Take an African animal and put it in Norway , or Seattle. Do you think it would be happy in that climate? But that's us. Growing up in Pennsylvania, I was familiar with the long summer days and long winter nights of temperate regions - but the week between Christmas and New Year, standing in Regent's Park in London during my first visit to the U.K., and looking at the tired glow of the sun through the clouds barely shoulder-high on the horizon at 11 in the morning - I started to realize why humans are so eager to to reduce their latitudes.
In the U.S., much of which is at sunnier latitudes, estimates of sufferers of clinical seasonal affect disorder or just winter blues run 10-15%. There are also claims that alcoholism correlates positively with latitude.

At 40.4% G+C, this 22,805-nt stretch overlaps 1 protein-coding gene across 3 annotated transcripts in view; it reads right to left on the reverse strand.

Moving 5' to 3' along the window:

So I was not surprised when I looked at a sunshine map of the U.S., and saw a stripe of cloudiness along the Appalachians that matched (somewhat) with a portion of the unhappy stripe in a recent happiness survey:
The unhappy stretch extends from the west side of the Appalachians in Tennessee and Kentucky all the way through Arkansas and Oklahoma, which aren't as gloomy. I often point out to whiners in the Pacific Northwest that they aren't any cloudier than the poor folks in West Virginia and central/western PA.
Oddly enough, I noticed earlier that the unhappy stripe correlated even better with voting Republican for President in the 2008 U.S. elections.
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